Separation anxiety is a common issue faced by many dog owners, leaving both pets and their humans feeling distressed. In 2011, Bradshaw estimated that 20% of the total dog population suffers from separation anxiety1; following the COVID pandemic, this figure is likely to be higher. 

As a specialist dog trainer and separation anxiety mentor in the Cotswolds, I have witnessed the challenges faced by dog guardians firsthand. However, with the right approach and guidance, this issue can be effectively treated, leading to a happier and more balanced life for both you and your best friend. In this blog post, I’ll share valuable insights and expert tips to help you tackle separation anxiety in your beloved canine companion.

Understanding Separation Anxiety:

Separation anxiety occurs when dogs experience extreme stress or panic when left alone. It often results in destructive behavior, excessive barking, self-injury and house soiling. Understanding the root cause of this anxiety is crucial to developing an effective training plan.

Tip 1: Gradual Departures and Returns

Start by desensitizing your dog to departures and returns. Practice brief absences (to start with just go out of the door, shut it and come straight back in) and gradually increase the time spent away. This process helps your dog realize that you will always come back, alleviating their anxiety. You should always work within your dog’s comfort zone in determining length of absence.

Tip 2: Create a Safe Space

Designate a safe and comfortable space for your dog when you’re away. This doesn’t have to be a crate: managing a safe and familiar space by use of child gates/ closing doors can help create positive associations and reduce stress.

Tip 3: Make exits and departures a non-event

When leaving and coming back in, be calm and quiet. Don’t ignore your dog, that would be weird and may cause stress to your dog, but don’t let your return be a party either.

Tip 4: Make sure all your dog’s needs are met before you leave.

Food, exercise and importantly, a wee and poo opportunity are essential prior to your departure and help your dog relax. Beware lots of fast exercise before leaving them alone – this just fills your dog with adrenaline and he/ she will be restless and on alert until the adrenaline levels return to baseline.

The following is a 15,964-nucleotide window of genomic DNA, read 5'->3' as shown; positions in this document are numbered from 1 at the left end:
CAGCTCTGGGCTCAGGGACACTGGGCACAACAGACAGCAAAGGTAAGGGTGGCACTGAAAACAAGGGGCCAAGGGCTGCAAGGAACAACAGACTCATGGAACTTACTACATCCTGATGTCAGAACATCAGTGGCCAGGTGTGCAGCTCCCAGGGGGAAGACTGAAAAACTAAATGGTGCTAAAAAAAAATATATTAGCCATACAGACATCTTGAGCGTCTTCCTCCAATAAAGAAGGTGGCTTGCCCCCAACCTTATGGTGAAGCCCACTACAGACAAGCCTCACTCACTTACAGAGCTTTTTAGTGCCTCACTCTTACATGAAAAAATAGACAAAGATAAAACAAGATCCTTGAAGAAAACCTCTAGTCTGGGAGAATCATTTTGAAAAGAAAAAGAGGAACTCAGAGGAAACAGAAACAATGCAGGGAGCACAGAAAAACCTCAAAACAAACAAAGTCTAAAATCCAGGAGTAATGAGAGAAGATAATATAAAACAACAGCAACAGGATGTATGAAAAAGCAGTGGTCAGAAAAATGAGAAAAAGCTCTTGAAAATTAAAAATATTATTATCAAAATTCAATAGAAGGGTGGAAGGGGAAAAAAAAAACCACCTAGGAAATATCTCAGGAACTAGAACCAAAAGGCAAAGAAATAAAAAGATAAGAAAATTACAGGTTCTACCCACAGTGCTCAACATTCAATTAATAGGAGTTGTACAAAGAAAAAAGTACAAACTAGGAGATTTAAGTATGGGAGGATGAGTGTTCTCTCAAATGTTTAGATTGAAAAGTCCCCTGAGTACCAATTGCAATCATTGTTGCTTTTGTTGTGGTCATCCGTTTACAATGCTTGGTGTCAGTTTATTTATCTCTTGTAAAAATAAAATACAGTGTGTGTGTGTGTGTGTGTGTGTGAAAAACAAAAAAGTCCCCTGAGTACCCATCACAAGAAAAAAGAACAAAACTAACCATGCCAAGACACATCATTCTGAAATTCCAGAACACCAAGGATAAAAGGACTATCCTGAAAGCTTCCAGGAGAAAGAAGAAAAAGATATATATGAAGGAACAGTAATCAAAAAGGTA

Tip 5: Seek Professional Help

If your dog’s separation anxiety persists despite your best efforts, don’t hesitate to seek guidance from a professional dog trainer specialising in separation anxiety. As the Separation Anxiety Mentor in Cotswolds, I can create a personalised, expert training plan tailored to your dog’s specific needs.

Conclusion:

Dealing with separation anxiety in dogs can be a challenging journey, but with patience, consistency, and the right strategies, you can help your much loved companion overcome their anxiety and lead a happier, more relaxed life. Remember that each dog is unique, and what works for one may not work for another. If you’re struggling to make progress, seeking the assistance of a trained professional can make all the difference.

As The Separation Anxiety Mentor in Cotswolds, I am committed to helping you and your dog build a strong, trusting relationship and conquer separation anxiety together. Together, we’ll embark on a transformational journey that will lead to a happier and more harmonious life for both you and your beloved canine friend.

Reference: Bradshaw J. In Defence of Dogs. Why Dogs Need Our Understanding. London, UK: Penguin Press; 2011

× How can I help?